The Castle Mountain Mine Expansion Files document the process existing mining facilities must encounter if they intend to expand.  The series is arranged alphabetically and ranges from 1987-1998.  The mine as proposed was to be constructed in San Bernardino County, California.  A highlight of the series is the lone 1987 information packet for a conference titled A Community Perspective of Hazardous Waste Planning.  The series consists of the draft environmental impact reports, the final environmental impact reports, and a Record of Decision by the Bureau of Land Management.
    The White Pit Mining Project Files document the communication process between a project proposing company and their County's Planning Commission.  The series is arranged alphabetically and ranges from 1995-1998.  The series consists of draft and final environmental impact reports.  Documents created by numerous groups and organizations are included in the series, including Imperial County's Planning Commission, Imperial County's Board of Supervisor, and the Sierra Club.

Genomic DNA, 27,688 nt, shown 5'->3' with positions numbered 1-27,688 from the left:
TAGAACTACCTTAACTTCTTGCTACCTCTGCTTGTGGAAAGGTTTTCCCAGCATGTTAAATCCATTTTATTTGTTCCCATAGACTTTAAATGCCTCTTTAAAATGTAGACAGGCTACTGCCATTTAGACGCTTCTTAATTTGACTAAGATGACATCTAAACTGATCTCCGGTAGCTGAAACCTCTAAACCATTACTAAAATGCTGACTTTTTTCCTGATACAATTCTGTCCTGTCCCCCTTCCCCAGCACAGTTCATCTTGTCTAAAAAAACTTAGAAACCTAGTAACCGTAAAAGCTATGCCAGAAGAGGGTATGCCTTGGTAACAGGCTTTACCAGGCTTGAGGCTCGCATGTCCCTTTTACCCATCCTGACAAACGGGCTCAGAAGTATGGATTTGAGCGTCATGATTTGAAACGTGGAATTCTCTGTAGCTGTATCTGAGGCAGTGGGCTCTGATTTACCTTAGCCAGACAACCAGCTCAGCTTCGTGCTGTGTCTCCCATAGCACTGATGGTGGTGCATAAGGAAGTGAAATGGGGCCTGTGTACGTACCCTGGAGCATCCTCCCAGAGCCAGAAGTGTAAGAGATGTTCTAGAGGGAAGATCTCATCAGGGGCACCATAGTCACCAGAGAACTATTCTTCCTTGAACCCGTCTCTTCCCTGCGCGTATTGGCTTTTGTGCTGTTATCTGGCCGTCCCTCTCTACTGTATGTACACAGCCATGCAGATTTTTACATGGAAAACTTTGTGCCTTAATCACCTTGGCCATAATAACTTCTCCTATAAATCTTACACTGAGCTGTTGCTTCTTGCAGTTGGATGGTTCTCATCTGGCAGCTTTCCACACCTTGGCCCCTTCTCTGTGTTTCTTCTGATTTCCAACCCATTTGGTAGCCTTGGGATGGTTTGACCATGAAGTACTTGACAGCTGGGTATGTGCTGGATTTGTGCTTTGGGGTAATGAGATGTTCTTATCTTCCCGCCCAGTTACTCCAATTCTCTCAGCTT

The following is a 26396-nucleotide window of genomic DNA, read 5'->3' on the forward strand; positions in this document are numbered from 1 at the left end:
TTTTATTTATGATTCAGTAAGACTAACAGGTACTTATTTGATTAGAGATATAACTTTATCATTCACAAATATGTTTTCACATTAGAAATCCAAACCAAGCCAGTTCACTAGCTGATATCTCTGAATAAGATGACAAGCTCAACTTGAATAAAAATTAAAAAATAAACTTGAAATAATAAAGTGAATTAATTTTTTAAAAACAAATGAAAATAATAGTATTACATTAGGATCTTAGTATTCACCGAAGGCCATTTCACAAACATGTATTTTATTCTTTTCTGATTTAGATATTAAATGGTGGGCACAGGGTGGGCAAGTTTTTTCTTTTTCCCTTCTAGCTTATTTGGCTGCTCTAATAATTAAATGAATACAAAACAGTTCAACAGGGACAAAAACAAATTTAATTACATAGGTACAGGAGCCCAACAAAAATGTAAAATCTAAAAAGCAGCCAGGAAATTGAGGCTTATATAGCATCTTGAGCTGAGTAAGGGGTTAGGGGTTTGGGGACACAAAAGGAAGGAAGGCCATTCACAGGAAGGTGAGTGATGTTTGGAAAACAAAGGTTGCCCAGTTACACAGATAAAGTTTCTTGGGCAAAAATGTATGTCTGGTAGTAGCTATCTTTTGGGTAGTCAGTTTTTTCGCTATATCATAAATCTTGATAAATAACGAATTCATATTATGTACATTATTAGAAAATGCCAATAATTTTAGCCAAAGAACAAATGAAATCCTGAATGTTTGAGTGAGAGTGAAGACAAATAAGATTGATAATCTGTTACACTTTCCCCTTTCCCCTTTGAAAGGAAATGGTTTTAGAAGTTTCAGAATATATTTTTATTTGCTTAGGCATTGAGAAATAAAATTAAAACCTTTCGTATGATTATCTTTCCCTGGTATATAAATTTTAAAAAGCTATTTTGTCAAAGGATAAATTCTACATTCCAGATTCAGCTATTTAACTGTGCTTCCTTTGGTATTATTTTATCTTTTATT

The Bolo Station Landfill Project Files highlights the challenges faced by a proposal to ship waste through an existing rail line.  It also clearly demonstrates cooperation between corporate entities in pursuing landfill construction.  The series is arranged alphabetically and dates from 1994.  It includes a final environmental impact report and the Mitigation Monitoring and Compliance Program.  The Final Environmental Impact Report contains public and agency comments on the DEIR and the Supplement to the DEIR.
    The Jimenez Pit Files document the environmental assessment undertaken at the Jimenez Pit site, submitted as part of the project approval process, and completed in April 1996.  It shows the Granite Construction Company's efforts to establish multiple mining operations in Southern California.  The series is arranged alphabetically.